Monday, 11 May 2009

The Philharmonic Orchestra: Papa Haydn & You II / Review

The Philharmonic Orchestra
Lim Yau, Conductor
Esplanade Recital Studio
Thursday (7 May 2009)

An edited version of this review was published in The Straits Times on 9 May 2009.

It was a refreshing change attending a concert wholly devoted to the symphonies of Joseph Haydn, when the norm is a Haydn symphony serving merely as the prelude to some overplayed Romantic warhorse. In its two-concert series, The Philharmonic Orchestra under conductor Lim Yau tapped into a treasure trove untouched by our national symphony orchestra.

What riches these underestimated works bring, especially to ears more accustomed to the likes of Mozart and Beethoven. The stürm und drang (storm and stress) elements in the early symphonies No.26 (Lamentation) and No.49 (La Passione) – both in minor keys – reveal the wealth of Haydn’s emotional depth. The so-called “Father of the Symphony” was not just adept at cheerful melodies and musical jokes.

The latter symphony, first performed on a Good Friday, was in somber, tragic and even despairing F minor throughout, with the Trio section of the 3rd movement in F major illuminating like a rare ray of sunshine. Unfortunately, the scene was pelted by raspberries from the French horns, and the close to magical effect almost went begging.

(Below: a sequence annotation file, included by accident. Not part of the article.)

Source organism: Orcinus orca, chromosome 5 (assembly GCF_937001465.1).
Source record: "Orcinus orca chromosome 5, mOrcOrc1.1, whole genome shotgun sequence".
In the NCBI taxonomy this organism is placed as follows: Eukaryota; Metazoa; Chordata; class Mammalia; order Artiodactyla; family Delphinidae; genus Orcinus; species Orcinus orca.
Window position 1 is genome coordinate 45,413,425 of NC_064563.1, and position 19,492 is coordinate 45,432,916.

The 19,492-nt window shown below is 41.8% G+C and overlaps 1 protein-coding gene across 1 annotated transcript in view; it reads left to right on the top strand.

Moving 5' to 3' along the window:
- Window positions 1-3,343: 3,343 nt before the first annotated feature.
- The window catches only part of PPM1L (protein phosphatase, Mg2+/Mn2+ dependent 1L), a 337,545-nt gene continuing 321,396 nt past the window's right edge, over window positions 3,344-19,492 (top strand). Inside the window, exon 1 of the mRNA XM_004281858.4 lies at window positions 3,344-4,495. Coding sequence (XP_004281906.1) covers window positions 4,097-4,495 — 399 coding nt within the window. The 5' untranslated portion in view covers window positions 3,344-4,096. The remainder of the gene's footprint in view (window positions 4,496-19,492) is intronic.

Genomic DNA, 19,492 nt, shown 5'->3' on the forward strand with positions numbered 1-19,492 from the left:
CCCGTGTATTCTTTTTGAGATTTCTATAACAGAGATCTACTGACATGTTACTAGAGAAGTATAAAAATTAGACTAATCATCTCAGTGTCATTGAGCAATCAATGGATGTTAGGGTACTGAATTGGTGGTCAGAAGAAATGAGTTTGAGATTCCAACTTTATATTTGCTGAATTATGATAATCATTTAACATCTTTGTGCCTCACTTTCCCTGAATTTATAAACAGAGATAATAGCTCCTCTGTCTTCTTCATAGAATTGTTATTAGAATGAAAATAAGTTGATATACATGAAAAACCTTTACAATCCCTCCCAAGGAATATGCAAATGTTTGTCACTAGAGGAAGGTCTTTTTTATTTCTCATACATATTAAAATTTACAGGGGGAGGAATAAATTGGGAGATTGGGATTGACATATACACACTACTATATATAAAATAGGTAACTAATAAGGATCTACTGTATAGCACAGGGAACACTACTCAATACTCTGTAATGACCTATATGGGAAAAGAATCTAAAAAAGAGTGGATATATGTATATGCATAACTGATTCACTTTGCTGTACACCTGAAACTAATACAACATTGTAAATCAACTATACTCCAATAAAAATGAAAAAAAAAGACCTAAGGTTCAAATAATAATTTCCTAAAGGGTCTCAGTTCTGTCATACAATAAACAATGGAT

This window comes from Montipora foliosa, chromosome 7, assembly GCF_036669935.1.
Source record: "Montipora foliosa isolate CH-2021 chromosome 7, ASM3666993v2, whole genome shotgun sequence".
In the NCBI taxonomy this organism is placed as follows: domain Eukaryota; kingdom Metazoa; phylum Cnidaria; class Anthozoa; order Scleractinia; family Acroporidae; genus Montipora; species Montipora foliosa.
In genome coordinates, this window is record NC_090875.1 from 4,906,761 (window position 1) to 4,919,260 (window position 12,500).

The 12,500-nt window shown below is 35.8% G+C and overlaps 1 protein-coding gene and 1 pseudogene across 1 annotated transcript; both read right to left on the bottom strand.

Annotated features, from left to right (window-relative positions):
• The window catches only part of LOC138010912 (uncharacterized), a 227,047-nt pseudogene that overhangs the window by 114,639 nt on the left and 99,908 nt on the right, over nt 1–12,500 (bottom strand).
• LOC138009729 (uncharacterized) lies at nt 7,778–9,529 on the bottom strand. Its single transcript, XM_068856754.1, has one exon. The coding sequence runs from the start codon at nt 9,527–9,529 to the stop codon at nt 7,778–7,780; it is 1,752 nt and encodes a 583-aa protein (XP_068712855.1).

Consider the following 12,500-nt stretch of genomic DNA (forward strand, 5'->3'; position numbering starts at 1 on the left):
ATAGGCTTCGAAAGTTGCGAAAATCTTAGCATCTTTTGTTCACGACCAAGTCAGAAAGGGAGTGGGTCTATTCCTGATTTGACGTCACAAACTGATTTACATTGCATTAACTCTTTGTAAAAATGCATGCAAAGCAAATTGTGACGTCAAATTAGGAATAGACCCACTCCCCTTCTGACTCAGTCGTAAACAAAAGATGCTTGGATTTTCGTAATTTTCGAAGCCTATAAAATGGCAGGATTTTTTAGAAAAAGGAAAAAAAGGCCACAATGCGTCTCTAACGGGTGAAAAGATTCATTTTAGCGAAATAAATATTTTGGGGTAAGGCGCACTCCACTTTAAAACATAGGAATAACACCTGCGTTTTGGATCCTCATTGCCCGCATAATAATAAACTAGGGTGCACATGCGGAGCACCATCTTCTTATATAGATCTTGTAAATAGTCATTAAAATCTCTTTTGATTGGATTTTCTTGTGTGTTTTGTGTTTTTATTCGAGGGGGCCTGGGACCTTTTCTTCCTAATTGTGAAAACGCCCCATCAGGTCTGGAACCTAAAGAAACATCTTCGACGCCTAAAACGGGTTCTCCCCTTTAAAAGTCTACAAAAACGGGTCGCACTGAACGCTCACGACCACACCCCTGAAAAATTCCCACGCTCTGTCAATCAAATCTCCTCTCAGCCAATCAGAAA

This is a totally acceptable phenomenon of amateur music-making, as were the occasions of hesitancy, wayward intonation and uneven ensemble. However these were more than made up for by the enthusiasm and passion exhibited by Lim’s charges. It all came together in Symphony No.85, nicknamed La Reine because it was purportedly Queen Marie Antoinette’s (left) favourite of Haydn’s Paris Symphonies.

The French elements – dotted rhythms at the onset and the 2nd movement’s variations on a French tune – were well handled. Perhaps one forgot that the ill-fated monarch was Viennese by birth, and 3rd movement’s Trio a gloriously bucolic Ländler, that humble Austrian dance in three-quarter time.

Played with much fervour and brio, that and other moments of inspiration were a wellspring of quiet joy. Despite the few niggles, this concert – with each symphony preceded by a short introduction by Symphony 92.4 host Phua Ee Kia – was an enjoyable hour well spent.

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